A free dinner of chicken pot pie and apple crumble lured guests to Southminster United Church for its first Out of the Cold supper of the fall.

Diners, who skewed age 50 and up, enjoyed a social evening and a warm meal without having to open their wallets. Thirty-seven people attended, more than the program averaged through all of last year. 

Overwhelmingly, drop-in and food bank programs in the Glebe, Old Ottawa South and Old Ottawa East are tied to Christian churches. Many similar programs exist across the city, meaning faith-affiliated organizations shoulder a disproportionate amount of the burden when it comes to providing relief amid a food insecurity crisis. 

The people who run the programs want to see the city offer better solutions than the emergency help they provide. 

“I would suggest government is not truly treating this like it is a crisis.”

– Craig Piché, Out of the Cold coordinator at Southminster United

“It’s a crisis of food. It’s a crisis of food availability. It’s a crisis of housing,” said Craig Piché, a coordinator for Southminster United’s program. 

“Given the number of busy programs that are running and busy each weekend and during the week, and the amount of time and effort put into what are essentially Band-Aid solutions, whether they’re food banks or drop-ins, I would suggest government is not truly treating this like it is a crisis,” he said.

Haven Too, an emergency youth shelter that serves meals, incorporated last May after being run as a charity by the Fourth Avenue Baptist Church for six years. Getting enough funding to serve the youth who use the service has been a “major challenge” since the transition, said Aisha Ahmed, program coordinator. 

The young people who turn to Haven Too are from all over, she said. With the arrival of colder weather, more have been coming.

Youth as young as 11 have sought refuge at Haven Too but at that age, the shelter cannot provide them with an overnight stay. “We bring them in, we feed them, then we have to call the cops,” Ahmed said. “That’s how bad it is.”

Roll-out beds turn the basement gymnasium of the Fourth Avenue Baptist Church into a temporary dormitory.
The gymnasium in the Fourth Avenue Baptist Church basement becomes a dormitory for Haven Too twice a week. Youth who stay the night get access to a shower, toiletries, clean socks and a bed. Before they leave in the morning, they are served coffee and a light breakfast. [Photo © Sarah St-Pierre]

On the food bank front, the Centretown Community Food Centre is the only Ottawa Food Bank location for the Glebe, Old Ottawa South and Old Ottawa East. It also serves Centretown. 

The centre was founded by the Centretown Churches Social Action Committee and its funding comes from church and private donations, Diana Mahaffy, the CCSAC’s manager. 

The centre used to be funded by the city, until it was deemed sustainable without the city’s help. “We have tried to access city funding and have not been successful in the last couple of years,” Mahaffy said.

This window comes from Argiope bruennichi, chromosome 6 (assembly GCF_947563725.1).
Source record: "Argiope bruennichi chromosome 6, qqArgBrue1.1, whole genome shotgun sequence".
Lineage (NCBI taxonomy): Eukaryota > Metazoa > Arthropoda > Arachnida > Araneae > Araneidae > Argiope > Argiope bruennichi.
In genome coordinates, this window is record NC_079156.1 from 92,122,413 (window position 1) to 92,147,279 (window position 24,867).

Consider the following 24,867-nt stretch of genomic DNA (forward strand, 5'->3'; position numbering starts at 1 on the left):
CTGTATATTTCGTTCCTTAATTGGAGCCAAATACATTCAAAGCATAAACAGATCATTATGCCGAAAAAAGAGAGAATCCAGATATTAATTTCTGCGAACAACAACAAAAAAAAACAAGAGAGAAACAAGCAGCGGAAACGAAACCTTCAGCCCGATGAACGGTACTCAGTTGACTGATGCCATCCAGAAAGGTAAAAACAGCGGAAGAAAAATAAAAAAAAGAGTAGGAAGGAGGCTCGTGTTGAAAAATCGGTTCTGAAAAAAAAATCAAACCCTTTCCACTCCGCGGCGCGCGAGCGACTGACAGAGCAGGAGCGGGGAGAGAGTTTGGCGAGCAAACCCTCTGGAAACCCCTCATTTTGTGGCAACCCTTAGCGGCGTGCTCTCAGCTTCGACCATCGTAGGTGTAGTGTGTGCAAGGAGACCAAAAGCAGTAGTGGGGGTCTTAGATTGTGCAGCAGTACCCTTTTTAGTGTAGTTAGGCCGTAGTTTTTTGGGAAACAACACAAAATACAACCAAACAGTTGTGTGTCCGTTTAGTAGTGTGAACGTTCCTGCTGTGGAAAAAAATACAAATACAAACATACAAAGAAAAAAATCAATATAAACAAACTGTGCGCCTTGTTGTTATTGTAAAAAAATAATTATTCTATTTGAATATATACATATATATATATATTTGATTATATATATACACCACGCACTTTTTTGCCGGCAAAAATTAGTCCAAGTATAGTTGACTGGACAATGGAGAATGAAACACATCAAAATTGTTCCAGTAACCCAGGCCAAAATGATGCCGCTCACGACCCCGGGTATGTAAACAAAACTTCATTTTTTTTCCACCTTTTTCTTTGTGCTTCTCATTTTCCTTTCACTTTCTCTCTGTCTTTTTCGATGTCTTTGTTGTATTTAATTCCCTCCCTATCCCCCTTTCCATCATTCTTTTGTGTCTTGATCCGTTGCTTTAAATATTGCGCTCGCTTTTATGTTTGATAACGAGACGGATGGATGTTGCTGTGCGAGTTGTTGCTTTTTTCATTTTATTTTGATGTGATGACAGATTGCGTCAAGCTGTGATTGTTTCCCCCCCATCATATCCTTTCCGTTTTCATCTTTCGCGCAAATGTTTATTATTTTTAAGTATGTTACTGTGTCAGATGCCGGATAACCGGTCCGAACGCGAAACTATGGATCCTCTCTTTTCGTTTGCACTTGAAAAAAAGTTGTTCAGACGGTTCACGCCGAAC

She said users generally share the same concerns — the high cost of housing, the high cost of food and a lack of access to social programs. 

“Food insecurity doesn’t exist in a vacuum,” Mahaffy said. “And if we can’t provide affordable housing and we can’t provide adequate income support, then the food banks will always need to exist.”

The city is investing $1.7 million annually between 2022 and 2026 in core and program funding for food security organizations including emergency food banks, meal programs and food security coalition capacity support, according to Cinthia Pagé, program manager of social development and funding.

Planning for the city’s 2024 budget is underway. Somerset Coun. Ariel Troster has called for it to tackle affordability.

“Citywide, more and more people are hungry. Food banks are seeing 30 per cent more usage,” Troster said at a recent community consultation on the draft budget, citing May figures from the Ottawa Food Bank. “When we show initiative, it attracts funding from other levels of government.”

Relief through affordability may also help households find culturally appropriate food more easily. A 2023 report from the Parkdale Food Centre reports that 49 per cent of its users it surveyed were unable to afford and access food that was culturally appropriate for their household. 

The billboard in front of Southminster United Church advertises its Out of the Cold program.
The billboard at Southminster United Church advertises its Out of the Cold program which resumed Oct. 14. Guests who attend the Saturday suppers are served a hot meal of chicken or beef, or can pick a vegetarian option to dine on as they share conversation. [Photo © Sarah St-Pierre]

Out from the Cold and Haven Too avoid serving pork. The Centretown Community Food Centre offers halal meats and fish and has clients pick their own food from its grocery-style selection. However, these organizations do not provide enough food to last households the entire month — clients of the food centre can only leave it with three to four days’ worth of groceries, once a month.  

“The city, everybody should get into this. This is not the church’s business. It’s not an individual business,” Ahmed said. “The city should pay attention to what’s happening in our house.”